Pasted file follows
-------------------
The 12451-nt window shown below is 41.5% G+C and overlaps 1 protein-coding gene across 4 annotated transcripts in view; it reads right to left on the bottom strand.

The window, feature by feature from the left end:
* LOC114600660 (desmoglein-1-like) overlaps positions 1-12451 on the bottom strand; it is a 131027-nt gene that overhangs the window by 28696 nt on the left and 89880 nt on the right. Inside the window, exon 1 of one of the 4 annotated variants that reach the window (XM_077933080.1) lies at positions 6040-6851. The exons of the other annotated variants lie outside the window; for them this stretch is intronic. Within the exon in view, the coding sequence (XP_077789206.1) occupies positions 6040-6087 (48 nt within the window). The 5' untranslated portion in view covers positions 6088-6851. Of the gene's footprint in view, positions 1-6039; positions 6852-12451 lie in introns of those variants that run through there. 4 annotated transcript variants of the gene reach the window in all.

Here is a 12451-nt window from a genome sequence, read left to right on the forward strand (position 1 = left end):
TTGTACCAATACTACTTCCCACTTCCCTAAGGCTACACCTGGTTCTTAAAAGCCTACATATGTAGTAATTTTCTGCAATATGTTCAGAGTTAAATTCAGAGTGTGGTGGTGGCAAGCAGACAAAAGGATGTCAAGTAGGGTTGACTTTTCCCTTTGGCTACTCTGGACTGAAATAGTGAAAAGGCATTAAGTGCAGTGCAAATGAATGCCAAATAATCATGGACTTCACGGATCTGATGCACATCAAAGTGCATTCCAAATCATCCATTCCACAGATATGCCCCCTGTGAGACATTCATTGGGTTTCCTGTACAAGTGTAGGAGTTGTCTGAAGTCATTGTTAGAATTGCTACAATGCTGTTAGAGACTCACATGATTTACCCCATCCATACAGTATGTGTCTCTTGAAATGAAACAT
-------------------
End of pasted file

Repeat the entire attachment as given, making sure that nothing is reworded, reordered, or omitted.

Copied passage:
The 12451-nt window shown below is 41.5% G+C and overlaps 1 protein-coding gene across 4 annotated transcripts in view; it reads right to left on the bottom strand.

The window, feature by feature from the left end:
* LOC114600660 (desmoglein-1-like) overlaps positions 1-12451 on the bottom strand; it is a 131027-nt gene that overhangs the window by 28696 nt on the left and 89880 nt on the right. Inside the window, exon 1 of one of the 4 annotated variants that reach the window (XM_077933080.1) lies at positions 6040-6851. The exons of the other annotated variants lie outside the window; for them this stretch is intronic. Within the exon in view, the coding sequence (XP_077789206.1) occupies positions 6040-6087 (48 nt within the window). The 5' untranslated portion in view covers positions 6088-6851. Of the gene's footprint in view, positions 1-6039; positions 6852-12451 lie in introns of those variants that run through there. 4 annotated transcript variants of the gene reach the window in all.

Here is a 12451-nt window from a genome sequence, read left to right on the forward strand (position 1 = left end):
TTGTACCAATACTACTTCCCACTTCCCTAAGGCTACACCTGGTTCTTAAAAGCCTACATATGTAGTAATTTTCTGCAATATGTTCAGAGTTAAATTCAGAGTGTGGTGGTGGCAAGCAGACAAAAGGATGTCAAGTAGGGTTGACTTTTCCCTTTGGCTACTCTGGACTGAAATAGTGAAAAGGCATTAAGTGCAGTGCAAATGAATGCCAAATAATCATGGACTTCACGGATCTGATGCACATCAAAGTGCATTCCAAATCATCCATTCCACAGATATGCCCCCTGTGAGACATTCATTGGGTTTCCTGTACAAGTGTAGGAGTTGTCTGAAGTCATTGTTAGAATTGCTACAATGCTGTTAGAGACTCACATGATTTACCCCATCCATACAGTATGTGTCTCTTGAAATGAAACAT